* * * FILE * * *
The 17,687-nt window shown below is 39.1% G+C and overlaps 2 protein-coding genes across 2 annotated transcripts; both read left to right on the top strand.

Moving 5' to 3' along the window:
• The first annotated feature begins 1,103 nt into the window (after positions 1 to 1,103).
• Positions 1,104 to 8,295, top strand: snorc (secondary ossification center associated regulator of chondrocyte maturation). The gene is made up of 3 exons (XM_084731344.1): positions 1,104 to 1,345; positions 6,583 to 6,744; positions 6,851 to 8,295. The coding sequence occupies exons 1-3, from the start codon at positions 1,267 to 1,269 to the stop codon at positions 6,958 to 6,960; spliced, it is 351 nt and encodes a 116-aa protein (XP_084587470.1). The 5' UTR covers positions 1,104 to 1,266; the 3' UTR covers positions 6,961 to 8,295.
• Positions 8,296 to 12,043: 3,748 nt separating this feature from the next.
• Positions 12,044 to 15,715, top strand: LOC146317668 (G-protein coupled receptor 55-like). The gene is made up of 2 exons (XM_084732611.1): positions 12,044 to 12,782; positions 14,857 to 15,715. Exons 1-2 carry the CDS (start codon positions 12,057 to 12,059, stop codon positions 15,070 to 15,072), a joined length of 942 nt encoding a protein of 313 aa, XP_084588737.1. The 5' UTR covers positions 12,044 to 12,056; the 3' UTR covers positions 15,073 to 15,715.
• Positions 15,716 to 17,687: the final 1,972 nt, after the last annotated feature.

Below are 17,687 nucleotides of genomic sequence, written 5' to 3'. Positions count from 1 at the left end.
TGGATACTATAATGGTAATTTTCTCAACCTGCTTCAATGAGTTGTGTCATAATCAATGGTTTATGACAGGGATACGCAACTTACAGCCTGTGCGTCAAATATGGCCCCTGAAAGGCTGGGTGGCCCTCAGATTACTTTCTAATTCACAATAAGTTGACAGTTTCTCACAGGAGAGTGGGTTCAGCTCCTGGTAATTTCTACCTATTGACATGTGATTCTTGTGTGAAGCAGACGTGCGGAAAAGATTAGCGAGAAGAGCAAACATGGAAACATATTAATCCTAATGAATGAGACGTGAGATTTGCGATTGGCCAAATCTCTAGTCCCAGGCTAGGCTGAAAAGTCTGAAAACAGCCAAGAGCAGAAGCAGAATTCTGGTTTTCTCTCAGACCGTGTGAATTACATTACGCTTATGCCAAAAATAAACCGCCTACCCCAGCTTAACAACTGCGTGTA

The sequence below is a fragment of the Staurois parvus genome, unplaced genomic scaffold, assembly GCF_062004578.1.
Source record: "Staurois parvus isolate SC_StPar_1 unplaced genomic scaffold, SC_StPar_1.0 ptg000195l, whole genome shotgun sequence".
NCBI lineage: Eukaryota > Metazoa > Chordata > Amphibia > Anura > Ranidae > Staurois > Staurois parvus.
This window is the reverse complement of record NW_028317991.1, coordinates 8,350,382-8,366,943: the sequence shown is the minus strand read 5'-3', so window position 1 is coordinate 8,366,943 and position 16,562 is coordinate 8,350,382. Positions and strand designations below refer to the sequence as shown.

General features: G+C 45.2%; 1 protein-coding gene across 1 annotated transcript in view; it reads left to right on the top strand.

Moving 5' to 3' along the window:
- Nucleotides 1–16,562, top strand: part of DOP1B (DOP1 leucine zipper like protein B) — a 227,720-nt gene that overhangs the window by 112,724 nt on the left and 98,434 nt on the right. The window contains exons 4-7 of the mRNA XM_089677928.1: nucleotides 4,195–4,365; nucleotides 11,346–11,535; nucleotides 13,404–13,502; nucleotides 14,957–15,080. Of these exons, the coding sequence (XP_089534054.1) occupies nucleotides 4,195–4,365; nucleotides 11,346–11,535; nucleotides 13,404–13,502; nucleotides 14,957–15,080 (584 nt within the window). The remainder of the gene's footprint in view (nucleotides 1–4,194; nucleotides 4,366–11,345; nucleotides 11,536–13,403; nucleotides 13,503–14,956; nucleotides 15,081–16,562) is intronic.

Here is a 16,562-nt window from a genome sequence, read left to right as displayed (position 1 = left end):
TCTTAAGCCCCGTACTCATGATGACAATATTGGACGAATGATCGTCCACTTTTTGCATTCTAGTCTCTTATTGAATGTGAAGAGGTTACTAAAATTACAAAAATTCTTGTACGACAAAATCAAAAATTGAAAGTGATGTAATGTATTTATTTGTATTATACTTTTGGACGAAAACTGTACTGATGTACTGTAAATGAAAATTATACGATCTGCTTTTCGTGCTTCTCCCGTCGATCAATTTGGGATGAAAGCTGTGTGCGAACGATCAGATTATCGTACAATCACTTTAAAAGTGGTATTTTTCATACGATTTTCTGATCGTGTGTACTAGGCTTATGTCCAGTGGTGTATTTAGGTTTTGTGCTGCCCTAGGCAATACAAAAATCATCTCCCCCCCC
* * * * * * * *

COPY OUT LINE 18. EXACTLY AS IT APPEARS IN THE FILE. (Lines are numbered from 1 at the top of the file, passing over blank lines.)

TCTTAAGCCCCGTACTCATGATGACAATATTGGACGAATGATCGTCCACTTTTTGCATTCTAGTCTCTTATTGAATGTGAAGAGGTTACTAAAATTACAAAAATTCTTGTACGACAAAATCAAAAATTGAAAGTGATGTAATGTATTTATTTGTATTATACTTTTGGACGAAAACTGTACTGATGTACTGTAAATGAAAATTATACGATCTGCTTTTCGTGCTTCTCCCGTCGATCAATTTGGGATGAAAGCTGTGTGCGAACGATCAGATTATCGTACAATCACTTTAAAAGTGGTATTTTTCATACGATTTTCTGATCGTGTGTACTAGGCTTATGTCCAGTGGTGTATTTAGGTTTTGTGCTGCCCTAGGCAATACAAAAATCATCTCCCCCCCC